Lenders had a "shadow inventory" of 1.6 million distressed properties and repossessed homes they hadn’t yet put up for sale at the end of October, down 16 percent from a year ago, loan data and analytics provider CoreLogic reported today.

Six states account for half of the shadow inventory: Florida, California, Illinois, New York, Texas and New Jersey.

Lenders had a "shadow inventory" of 1.6 million distressed properties and repossessed homes they hadn’t yet put up for sale at the end of October, down 16 percent from a year ago, loan data and analytics provider CoreLogic reported today.

Six states account for half of the shadow inventory: Florida, California, Illinois, New York, Texas and New Jersey.

Housing analysts track shadow inventory because it’s typically not included in the official metrics of unsold inventory, and represents a pending supply of homes. CoreLogic estimates that for every two homes listed for sale in a multiple listing service (MLS), lenders have another one in shadow inventory.

The current level of shadow inventory represents a five-month supply of homes, down from a seven-month supply in October 2010, when shadow inventory stood at 1.9 million units.

Shadow inventory should represent less than a one-month supply of homes in a healthy housing market, CoreLogic said. At the peak of the housing bubble, in mid-2006, shadow inventory stood at 380,000 homes.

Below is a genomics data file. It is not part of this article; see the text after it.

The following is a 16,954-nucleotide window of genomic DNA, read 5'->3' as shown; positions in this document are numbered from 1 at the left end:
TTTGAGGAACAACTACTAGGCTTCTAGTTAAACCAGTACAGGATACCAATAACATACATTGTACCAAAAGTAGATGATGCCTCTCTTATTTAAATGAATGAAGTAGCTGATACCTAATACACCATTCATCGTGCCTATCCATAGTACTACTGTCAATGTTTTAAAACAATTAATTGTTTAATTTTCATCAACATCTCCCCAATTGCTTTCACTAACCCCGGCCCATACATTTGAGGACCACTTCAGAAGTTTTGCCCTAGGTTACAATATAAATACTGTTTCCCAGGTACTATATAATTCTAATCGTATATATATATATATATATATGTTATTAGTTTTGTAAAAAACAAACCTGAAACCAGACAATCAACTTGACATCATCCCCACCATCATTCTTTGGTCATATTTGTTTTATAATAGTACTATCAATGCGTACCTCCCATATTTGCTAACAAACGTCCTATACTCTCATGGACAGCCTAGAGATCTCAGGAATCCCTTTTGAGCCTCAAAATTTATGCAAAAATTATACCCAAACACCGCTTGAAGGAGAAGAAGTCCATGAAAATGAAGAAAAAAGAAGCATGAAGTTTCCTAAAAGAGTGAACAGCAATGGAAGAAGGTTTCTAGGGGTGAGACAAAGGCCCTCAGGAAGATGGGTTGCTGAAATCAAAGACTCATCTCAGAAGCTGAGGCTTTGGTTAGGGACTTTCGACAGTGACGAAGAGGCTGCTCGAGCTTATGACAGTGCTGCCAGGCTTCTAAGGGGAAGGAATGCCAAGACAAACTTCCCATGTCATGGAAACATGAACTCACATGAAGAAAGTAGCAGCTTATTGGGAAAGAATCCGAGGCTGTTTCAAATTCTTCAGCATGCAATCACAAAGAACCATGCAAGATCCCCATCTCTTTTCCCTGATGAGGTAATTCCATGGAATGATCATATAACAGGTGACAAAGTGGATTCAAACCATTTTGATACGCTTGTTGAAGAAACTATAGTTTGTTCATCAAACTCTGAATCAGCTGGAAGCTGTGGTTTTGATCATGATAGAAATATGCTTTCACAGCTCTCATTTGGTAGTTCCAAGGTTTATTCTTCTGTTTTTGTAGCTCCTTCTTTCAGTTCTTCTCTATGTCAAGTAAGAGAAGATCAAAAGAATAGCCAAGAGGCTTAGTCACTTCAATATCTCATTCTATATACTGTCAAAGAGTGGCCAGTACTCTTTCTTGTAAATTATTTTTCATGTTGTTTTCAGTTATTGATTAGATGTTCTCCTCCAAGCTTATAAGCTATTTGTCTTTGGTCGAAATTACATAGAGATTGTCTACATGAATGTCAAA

"The shadow inventory overhang is a large impediment to the improvement in the housing market because it puts downward pressure on home prices, which hurts home sales and building activity while encouraging strategic defaults," said Mark Fleming, chief economist for CoreLogic, in a statement.

According to the National Association of Realtors, sales of distressed homes — including short sales and homes repossessed by lenders — accounted for 29 percent of sales in November. NAR said 19 percent of existing-home sales last month came from lenders’ inventories of repossessed homes, and that 10 percent were short sales.

CoreLogic said distressed properties are often concentrated in suburban and "exurban" (rural-fringe suburban) markets, where they compete with new-home sales. New-home sales currently make up about 7 percent of all sales, down from 12 percent historically.

The term shadow inventory is sometimes applied only to "real estate owned" (REO) homes that lenders have repossessed through foreclosure but have not yet put up for sale. CoreLogic counted 370,000 REO homes that lenders had not yet put on the market at the end of October, a 1.2-month supply of homes.

CoreLogic also counts as shadow inventory homes not currently listed on an MLS whose owners are behind on their mortgage payments by 90 days or more, or who are in the foreclosure process but have not yet lost their homes.

While lenders may approve short sales or repossess many of those homes, some borrowers who are seriously delinquent or in foreclosure are able to get current on their loans through a loan modification or other means.

CoreLogic counted 770,000 homes whose owners are seriously delinquent as shadow inventory — a 2.5-month supply — and 430,000 homes that are in the foreclosure process, a 1.4-month supply.

All told, shadow inventory was at about the same level as July, CoreLogic said, indicating loan servicers were signing off on short sales and putting REOs up for sale at about the same pace as newly seriously delinquent loans were being counted as shadow inventory.

Another company that tracks loan data, Lender Processing Services Inc., estimates that there were 3.97 million homes in the the foreclosure process or delinquent by 90 days at the end of October. Foreclosure starts were up 5.7 percent from September to October, LPS said, and there were 2.2 million homes in the foreclosure process.

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